Format

Send to

Choose Destination
See comment in PubMed Commons below
Cancer Causes Control. 2015 Oct;26(10):1365-73. doi: 10.1007/s10552-015-0635-z. Epub 2015 Jul 26.

Impact of pre-diagnosis behavior on risk of death from esophageal cancer: a systematic review and meta-analysis.

Author information

  • 1Centre for Research in Mathematics, University of Western Sydney, Sydney, NSW, Australia. p.fahey@uws.edu.au.
  • 2School of Science and Health, University of Western Sydney, Sydney, NSW, Australia. p.fahey@uws.edu.au.
  • 3Faculty of Medicine, University of New South Wales, Sydney, NSW, Australia.
  • 4School of Science and Health, University of Western Sydney, Sydney, NSW, Australia.
  • 5Centre for Research in Mathematics, University of Western Sydney, Sydney, NSW, Australia.
  • 6School of Computing, Engineering and Mathematics, University of Western Sydney, Sydney, NSW, Australia.
  • 7QIMR Berghofer Medical Research Institute, Brisbane, QLD, Australia.

Abstract

PURPOSE:

Most people diagnosed with esophageal cancer will die from their disease, but it is not known whether survival is influenced by pre-morbid behavior. We undertook a systematic review and meta-analysis to investigate the impact of pre-diagnosis behavior on risk of death for esophageal cancer.

METHODS:

We performed a systematic review of studies reporting on the relationship between pre-diagnosis smoking, alcohol consumption, overweight and obesity, physical activity and regular consumption of nonsteroidal anti-inflammatory drugs, and risk of death from esophageal squamous cell carcinoma (ESCC) and adenocarcinomas (EACs). Study characteristics are presented and aggregate results are compiled using meta-analysis.

RESULTS:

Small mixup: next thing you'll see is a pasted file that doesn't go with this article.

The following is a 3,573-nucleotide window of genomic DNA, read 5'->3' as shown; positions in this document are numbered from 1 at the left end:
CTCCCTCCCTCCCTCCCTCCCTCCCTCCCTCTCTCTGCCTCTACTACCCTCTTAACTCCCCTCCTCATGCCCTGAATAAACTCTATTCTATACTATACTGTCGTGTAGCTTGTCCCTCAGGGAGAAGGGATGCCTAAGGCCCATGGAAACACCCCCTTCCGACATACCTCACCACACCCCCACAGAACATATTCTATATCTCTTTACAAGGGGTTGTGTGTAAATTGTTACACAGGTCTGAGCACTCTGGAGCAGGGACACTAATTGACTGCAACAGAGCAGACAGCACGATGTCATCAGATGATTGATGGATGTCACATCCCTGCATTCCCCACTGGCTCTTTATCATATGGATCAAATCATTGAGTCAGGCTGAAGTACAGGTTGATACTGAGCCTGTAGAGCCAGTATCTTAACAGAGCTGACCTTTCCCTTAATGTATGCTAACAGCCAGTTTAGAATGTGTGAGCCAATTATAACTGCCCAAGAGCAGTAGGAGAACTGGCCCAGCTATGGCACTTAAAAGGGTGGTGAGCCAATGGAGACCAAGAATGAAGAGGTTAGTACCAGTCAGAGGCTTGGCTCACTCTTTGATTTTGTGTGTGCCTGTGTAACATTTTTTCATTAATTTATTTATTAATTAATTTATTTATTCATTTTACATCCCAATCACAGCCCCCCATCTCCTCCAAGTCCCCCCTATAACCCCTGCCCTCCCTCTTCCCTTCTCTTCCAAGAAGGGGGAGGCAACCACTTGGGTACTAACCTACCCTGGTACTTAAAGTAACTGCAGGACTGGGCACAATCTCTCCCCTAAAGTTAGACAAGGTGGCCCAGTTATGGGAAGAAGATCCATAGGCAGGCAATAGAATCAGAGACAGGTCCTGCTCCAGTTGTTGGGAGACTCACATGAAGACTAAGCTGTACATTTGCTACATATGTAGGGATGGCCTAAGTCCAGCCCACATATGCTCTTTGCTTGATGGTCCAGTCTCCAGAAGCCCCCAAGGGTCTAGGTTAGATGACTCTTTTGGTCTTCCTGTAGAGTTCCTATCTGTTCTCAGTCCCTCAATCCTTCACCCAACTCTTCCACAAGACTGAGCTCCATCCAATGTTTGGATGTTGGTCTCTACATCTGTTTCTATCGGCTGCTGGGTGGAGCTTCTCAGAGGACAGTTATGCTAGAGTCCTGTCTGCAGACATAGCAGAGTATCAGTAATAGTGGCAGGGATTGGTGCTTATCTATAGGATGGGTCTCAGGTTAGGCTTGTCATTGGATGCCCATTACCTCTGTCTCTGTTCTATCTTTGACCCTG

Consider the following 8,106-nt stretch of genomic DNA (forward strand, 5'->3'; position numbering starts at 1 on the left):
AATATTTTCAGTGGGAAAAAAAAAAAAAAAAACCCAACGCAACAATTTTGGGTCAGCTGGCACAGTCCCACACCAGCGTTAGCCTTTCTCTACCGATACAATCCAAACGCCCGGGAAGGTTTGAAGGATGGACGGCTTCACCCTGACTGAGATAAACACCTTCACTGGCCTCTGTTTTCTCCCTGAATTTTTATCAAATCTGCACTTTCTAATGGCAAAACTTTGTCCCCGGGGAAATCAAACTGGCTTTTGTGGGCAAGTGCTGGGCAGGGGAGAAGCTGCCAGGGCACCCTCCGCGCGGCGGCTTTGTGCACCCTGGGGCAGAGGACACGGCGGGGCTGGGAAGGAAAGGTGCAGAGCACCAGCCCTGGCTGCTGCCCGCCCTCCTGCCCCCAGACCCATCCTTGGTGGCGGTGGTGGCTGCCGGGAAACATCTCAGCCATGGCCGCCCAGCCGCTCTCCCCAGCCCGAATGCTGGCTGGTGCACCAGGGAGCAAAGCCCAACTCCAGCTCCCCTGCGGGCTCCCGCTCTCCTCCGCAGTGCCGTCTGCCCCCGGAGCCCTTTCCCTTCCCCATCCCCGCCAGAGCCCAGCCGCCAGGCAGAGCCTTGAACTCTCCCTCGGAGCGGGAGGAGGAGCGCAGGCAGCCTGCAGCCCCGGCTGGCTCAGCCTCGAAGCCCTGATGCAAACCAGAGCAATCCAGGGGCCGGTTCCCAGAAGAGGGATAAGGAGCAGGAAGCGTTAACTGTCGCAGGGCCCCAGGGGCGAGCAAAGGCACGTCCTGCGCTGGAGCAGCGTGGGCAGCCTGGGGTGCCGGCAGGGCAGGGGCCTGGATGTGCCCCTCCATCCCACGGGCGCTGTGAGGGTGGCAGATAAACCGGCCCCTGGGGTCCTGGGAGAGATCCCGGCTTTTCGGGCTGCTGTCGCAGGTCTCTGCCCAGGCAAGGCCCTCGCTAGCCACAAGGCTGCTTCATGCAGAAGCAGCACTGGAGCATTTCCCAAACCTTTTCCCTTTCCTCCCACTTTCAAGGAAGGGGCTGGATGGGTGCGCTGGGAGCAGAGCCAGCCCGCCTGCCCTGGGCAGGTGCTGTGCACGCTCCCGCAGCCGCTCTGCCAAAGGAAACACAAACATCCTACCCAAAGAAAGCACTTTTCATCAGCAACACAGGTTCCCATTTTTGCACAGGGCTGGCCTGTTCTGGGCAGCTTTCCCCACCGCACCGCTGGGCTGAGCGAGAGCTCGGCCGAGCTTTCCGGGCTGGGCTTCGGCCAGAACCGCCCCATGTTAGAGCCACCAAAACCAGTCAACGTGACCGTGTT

From an initial pool of 644 non-duplicate records, 13 articles arising from 12 studies met the inclusion criteria. Considerable variation was observed between studies in location, measurement categories, adjustment for other risks, and results. Pooled estimates suggested that for ESCC pre-diagnosis smoking was associated with a 1.19 times [95 % confidence interval (CI) 1.04-1.36] increased risk of death and pre-diagnosis alcohol consumption with a 1.36 times increased risk of death (95 % CI 1.15-1.61). No significant effects were observed for EAC. We observed a lower risk of death for both ESCC and EAC associated with high pre-diagnosis body mass index (BMI) ≥25 kg/m(2) (ESCC hazard ratio 0.80, 95 % CI 0.67-0.95; EAC 0.80, 95 % CI 0.68-0.95), although there was significant heterogeneity across studies.

CONCLUSIONS:

Our findings suggest that a number of modifiable pre-diagnosis risk factors have a carryover effect on the risk of death from esophageal cancer. These include smoking, drinking alcohol, and BMI.

KEYWORDS:

Esophageal adenocarcinoma; Esophageal squamous cell carcinoma; Health behavior; Risk of death

PMID:
26210679
DOI:
10.1007/s10552-015-0635-z
[PubMed - indexed for MEDLINE]
PubMed Commons home

PubMed Commons

0 comments
How to join PubMed Commons

    Supplemental Content

    Full text links

    Icon for Springer
    Loading ...
    Support Center